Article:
Its companies can make decisions for the long-term free of public scrutiny and quarterly earnings reports, and their returns benefit large pension funds and university endowments. However, the industry still struggles to improve its public image. Before private equity was called private equity, it was really an LBO, a leveraged buyout. It was a term that people didn't really like because it talked about leverage. It talked about debt. He talked about adding debt on to the top of companies and became synonymous with firing people. I don't know if you recall the movie other people's money with Danny DeVito, amen, which really Illustrated what private equity was at some level. The villain is the private equity guy, but what he's really doing is he's coming in, or she, and saying: let's make hard choices that we should have made, that you guys should have made years ago. Now I'm going to force you to make them. I'm gonna take all the criticism, but I'm also going to get rich. When it's all done, take the money, invest it somewhere else. Maybe, maybe you'll get lucky and it'll be used productively and if it is, you'll create new jobs and provide a service for the economy and- god forbid- even make a few bucks for yourselves. As a nation, we basically say capitalism is a his destructive creation. We indulge the destructive part, and when you indulge the destructive part, a lot of people make a lot more money than some other people in private equity did that very, very efficiently and they were creating better markets. They created better companies. We made markets more efficient. There's a lot of good that comes out of the period from 2003 to 2007 was a golden age for private equity, and as the deals got bigger, so did the amount of debt used to make them happen. During the buyout boom, there was a new twist: companies would borrow even more money to pay their private equity owners special dividends, which allowed them to cash out well before they sold the company. More than a hundred and eighty eight companies that were owned by private equity companies issued this sort of debt to the tune of about seventy five billion dollars. So that means seventy five billion dollars went to private equity firms, but is now debt on these companies balance sheets that they're having to pay off. From a private equity investors standpoint, it was a great thing, and then they could. No, we got our money back, and then they may care about the company, because if the company does really well, they will make more money, but if it hits trouble, they're out. Keep in mind, the only way that you can actually do this is if you can convince some banker to loan you a gazillion dollars.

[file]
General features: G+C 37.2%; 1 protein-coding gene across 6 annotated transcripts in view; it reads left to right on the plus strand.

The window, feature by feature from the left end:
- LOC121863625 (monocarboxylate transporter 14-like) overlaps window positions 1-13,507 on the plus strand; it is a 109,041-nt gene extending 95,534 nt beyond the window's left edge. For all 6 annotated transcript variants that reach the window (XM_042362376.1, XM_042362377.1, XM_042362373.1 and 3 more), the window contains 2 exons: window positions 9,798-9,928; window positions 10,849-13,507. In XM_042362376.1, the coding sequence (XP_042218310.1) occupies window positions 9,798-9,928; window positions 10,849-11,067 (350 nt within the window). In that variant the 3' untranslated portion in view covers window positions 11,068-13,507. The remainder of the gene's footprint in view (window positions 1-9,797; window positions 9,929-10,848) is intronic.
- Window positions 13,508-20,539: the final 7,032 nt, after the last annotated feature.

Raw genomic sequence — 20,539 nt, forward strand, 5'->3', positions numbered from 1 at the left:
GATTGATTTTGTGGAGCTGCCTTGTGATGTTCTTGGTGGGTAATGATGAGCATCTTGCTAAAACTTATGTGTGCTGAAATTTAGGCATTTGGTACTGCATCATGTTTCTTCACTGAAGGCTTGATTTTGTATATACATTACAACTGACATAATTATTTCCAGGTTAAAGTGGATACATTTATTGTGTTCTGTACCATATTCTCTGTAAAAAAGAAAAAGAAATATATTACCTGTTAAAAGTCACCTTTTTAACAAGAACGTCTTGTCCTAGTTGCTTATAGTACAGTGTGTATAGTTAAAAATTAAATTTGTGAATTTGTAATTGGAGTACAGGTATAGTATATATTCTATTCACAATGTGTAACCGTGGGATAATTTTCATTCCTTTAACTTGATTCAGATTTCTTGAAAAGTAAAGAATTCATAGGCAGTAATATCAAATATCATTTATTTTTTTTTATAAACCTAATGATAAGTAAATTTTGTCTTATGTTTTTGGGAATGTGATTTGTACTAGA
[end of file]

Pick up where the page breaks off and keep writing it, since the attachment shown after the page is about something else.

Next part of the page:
The banker could very well say to them: okay, but you can't use it to pay yourself special dividends. You have to use it to actually build something, in which case they do. And if the banker doesn't say that, then it's not really the Tommy Lee's fault for making a buck. It's a bankers fault for being stupid enough to give them money that they weren't gonna invest in the company. And now is the fallout from that bubble. Just as you and I are struggling to pay for that house with the debt we can't afford, these private equity firms have created, they have built these companies up and have so much debt on these companies that are now worth so much less than they were a few years ago, once the credit markets contracted, once banks decided that they couldn't loan money anymore.
The idea of private equity has actually disappeared in some ways, which is to say, the private equity can't buy businesses anymore with leverage. In the same way that the homeowner can't get the mortgage, the private equity guy can't get his mortgage either, and so the whole idea of this hot potato game of buying and selling these companies has come to a screeching halt, and so there's a big question about the future of this industry. There are a number of companies that are in Simmons position, hundreds of companies across the country that have a ton of debt that have been put on their balance sheet by their private equity owners and now, like Simmons, are struggling to figure out how to pay that debt and stay afloat. And what we don't know is what would have happened to this private, the companies without private equity? Would they have hit just as much trouble if they were publicly owned? We're on fairly delicate ground, and if there was a seismic shock, it could set off a wave of bankruptcies, and it's very difficult to recover from the bankruptcy. Now the world may change again and, as we're already seeing, there are investment banks like Goldman Sachs that are reporting these remarkable earnings, and so I wouldn't count these guys out just yet. There's a cycle to all of this. There was a period in the late 80s when people said the private equity was done with, and here we are talking about it right now. So